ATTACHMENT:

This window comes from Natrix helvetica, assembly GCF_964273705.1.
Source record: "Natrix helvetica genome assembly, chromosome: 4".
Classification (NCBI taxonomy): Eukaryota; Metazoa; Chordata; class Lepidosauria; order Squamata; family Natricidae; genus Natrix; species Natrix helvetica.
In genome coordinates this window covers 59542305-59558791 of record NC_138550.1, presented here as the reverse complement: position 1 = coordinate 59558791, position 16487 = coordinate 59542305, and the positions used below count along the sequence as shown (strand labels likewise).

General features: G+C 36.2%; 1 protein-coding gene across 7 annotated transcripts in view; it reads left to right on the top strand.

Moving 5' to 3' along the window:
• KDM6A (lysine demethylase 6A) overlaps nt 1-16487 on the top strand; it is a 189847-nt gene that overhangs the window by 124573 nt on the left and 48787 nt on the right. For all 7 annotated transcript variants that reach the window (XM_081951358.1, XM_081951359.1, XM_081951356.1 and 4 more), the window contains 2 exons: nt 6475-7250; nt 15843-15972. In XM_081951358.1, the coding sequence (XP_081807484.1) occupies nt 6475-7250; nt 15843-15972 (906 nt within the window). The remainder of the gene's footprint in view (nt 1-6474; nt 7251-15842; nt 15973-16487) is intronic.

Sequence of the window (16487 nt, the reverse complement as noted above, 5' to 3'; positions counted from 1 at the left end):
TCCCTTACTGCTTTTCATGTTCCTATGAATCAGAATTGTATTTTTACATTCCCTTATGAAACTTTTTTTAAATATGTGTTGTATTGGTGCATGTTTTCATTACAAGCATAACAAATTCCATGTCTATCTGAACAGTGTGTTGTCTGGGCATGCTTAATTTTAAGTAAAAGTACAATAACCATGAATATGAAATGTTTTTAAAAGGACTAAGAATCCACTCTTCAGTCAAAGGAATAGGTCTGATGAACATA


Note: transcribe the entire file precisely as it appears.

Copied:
This window comes from Natrix helvetica, assembly GCF_964273705.1.
Source record: "Natrix helvetica genome assembly, chromosome: 4".
Classification (NCBI taxonomy): Eukaryota; Metazoa; Chordata; class Lepidosauria; order Squamata; family Natricidae; genus Natrix; species Natrix helvetica.
In genome coordinates this window covers 59542305-59558791 of record NC_138550.1, presented here as the reverse complement: position 1 = coordinate 59558791, position 16487 = coordinate 59542305, and the positions used below count along the sequence as shown (strand labels likewise).

General features: G+C 36.2%; 1 protein-coding gene across 7 annotated transcripts in view; it reads left to right on the top strand.

Moving 5' to 3' along the window:
• KDM6A (lysine demethylase 6A) overlaps nt 1-16487 on the top strand; it is a 189847-nt gene that overhangs the window by 124573 nt on the left and 48787 nt on the right. For all 7 annotated transcript variants that reach the window (XM_081951358.1, XM_081951359.1, XM_081951356.1 and 4 more), the window contains 2 exons: nt 6475-7250; nt 15843-15972. In XM_081951358.1, the coding sequence (XP_081807484.1) occupies nt 6475-7250; nt 15843-15972 (906 nt within the window). The remainder of the gene's footprint in view (nt 1-6474; nt 7251-15842; nt 15973-16487) is intronic.

Sequence of the window (16487 nt, the reverse complement as noted above, 5' to 3'; positions counted from 1 at the left end):
TCCCTTACTGCTTTTCATGTTCCTATGAATCAGAATTGTATTTTTACATTCCCTTATGAAACTTTTTTTAAATATGTGTTGTATTGGTGCATGTTTTCATTACAAGCATAACAAATTCCATGTCTATCTGAACAGTGTGTTGTCTGGGCATGCTTAATTTTAAGTAAAAGTACAATAACCATGAATATGAAATGTTTTTAAAAGGACTAAGAATCCACTCTTCAGTCAAAGGAATAGGTCTGATGAACATA